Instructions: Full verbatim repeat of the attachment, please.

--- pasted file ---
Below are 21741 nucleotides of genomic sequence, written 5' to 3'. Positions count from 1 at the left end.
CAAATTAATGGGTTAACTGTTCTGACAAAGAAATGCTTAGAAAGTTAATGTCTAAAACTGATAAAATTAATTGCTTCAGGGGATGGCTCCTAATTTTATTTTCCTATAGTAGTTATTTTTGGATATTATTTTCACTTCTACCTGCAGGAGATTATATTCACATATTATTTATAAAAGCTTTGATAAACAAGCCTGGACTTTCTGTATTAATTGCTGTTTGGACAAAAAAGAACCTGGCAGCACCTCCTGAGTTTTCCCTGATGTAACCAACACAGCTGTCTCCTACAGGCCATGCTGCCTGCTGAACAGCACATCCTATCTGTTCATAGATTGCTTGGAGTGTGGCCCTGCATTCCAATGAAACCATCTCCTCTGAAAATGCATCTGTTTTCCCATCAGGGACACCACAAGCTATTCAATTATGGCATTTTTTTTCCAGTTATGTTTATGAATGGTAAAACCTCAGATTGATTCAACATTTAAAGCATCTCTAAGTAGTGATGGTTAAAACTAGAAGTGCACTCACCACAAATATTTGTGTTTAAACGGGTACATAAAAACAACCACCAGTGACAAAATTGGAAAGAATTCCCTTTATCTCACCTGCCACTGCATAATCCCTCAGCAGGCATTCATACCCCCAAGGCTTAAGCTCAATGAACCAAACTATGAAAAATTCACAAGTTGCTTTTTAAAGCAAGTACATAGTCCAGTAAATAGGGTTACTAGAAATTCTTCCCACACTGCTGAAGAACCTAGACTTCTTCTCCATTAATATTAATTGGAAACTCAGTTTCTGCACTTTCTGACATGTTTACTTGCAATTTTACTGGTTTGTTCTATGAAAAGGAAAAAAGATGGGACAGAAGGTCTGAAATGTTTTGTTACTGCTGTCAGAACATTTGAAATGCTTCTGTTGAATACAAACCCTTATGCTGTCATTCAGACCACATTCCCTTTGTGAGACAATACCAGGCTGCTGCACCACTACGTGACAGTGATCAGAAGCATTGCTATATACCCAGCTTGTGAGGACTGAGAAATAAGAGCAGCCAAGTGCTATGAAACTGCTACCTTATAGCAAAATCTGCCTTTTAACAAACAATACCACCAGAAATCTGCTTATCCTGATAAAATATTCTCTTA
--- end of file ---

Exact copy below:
Below are 21741 nucleotides of genomic sequence, written 5' to 3'. Positions count from 1 at the left end.
CAAATTAATGGGTTAACTGTTCTGACAAAGAAATGCTTAGAAAGTTAATGTCTAAAACTGATAAAATTAATTGCTTCAGGGGATGGCTCCTAATTTTATTTTCCTATAGTAGTTATTTTTGGATATTATTTTCACTTCTACCTGCAGGAGATTATATTCACATATTATTTATAAAAGCTTTGATAAACAAGCCTGGACTTTCTGTATTAATTGCTGTTTGGACAAAAAAGAACCTGGCAGCACCTCCTGAGTTTTCCCTGATGTAACCAACACAGCTGTCTCCTACAGGCCATGCTGCCTGCTGAACAGCACATCCTATCTGTTCATAGATTGCTTGGAGTGTGGCCCTGCATTCCAATGAAACCATCTCCTCTGAAAATGCATCTGTTTTCCCATCAGGGACACCACAAGCTATTCAATTATGGCATTTTTTTTCCAGTTATGTTTATGAATGGTAAAACCTCAGATTGATTCAACATTTAAAGCATCTCTAAGTAGTGATGGTTAAAACTAGAAGTGCACTCACCACAAATATTTGTGTTTAAACGGGTACATAAAAACAACCACCAGTGACAAAATTGGAAAGAATTCCCTTTATCTCACCTGCCACTGCATAATCCCTCAGCAGGCATTCATACCCCCAAGGCTTAAGCTCAATGAACCAAACTATGAAAAATTCACAAGTTGCTTTTTAAAGCAAGTACATAGTCCAGTAAATAGGGTTACTAGAAATTCTTCCCACACTGCTGAAGAACCTAGACTTCTTCTCCATTAATATTAATTGGAAACTCAGTTTCTGCACTTTCTGACATGTTTACTTGCAATTTTACTGGTTTGTTCTATGAAAAGGAAAAAAGATGGGACAGAAGGTCTGAAATGTTTTGTTACTGCTGTCAGAACATTTGAAATGCTTCTGTTGAATACAAACCCTTATGCTGTCATTCAGACCACATTCCCTTTGTGAGACAATACCAGGCTGCTGCACCACTACGTGACAGTGATCAGAAGCATTGCTATATACCCAGCTTGTGAGGACTGAGAAATAAGAGCAGCCAAGTGCTATGAAACTGCTACCTTATAGCAAAATCTGCCTTTTAACAAACAATACCACCAGAAATCTGCTTATCCTGATAAAATATTCTCTTA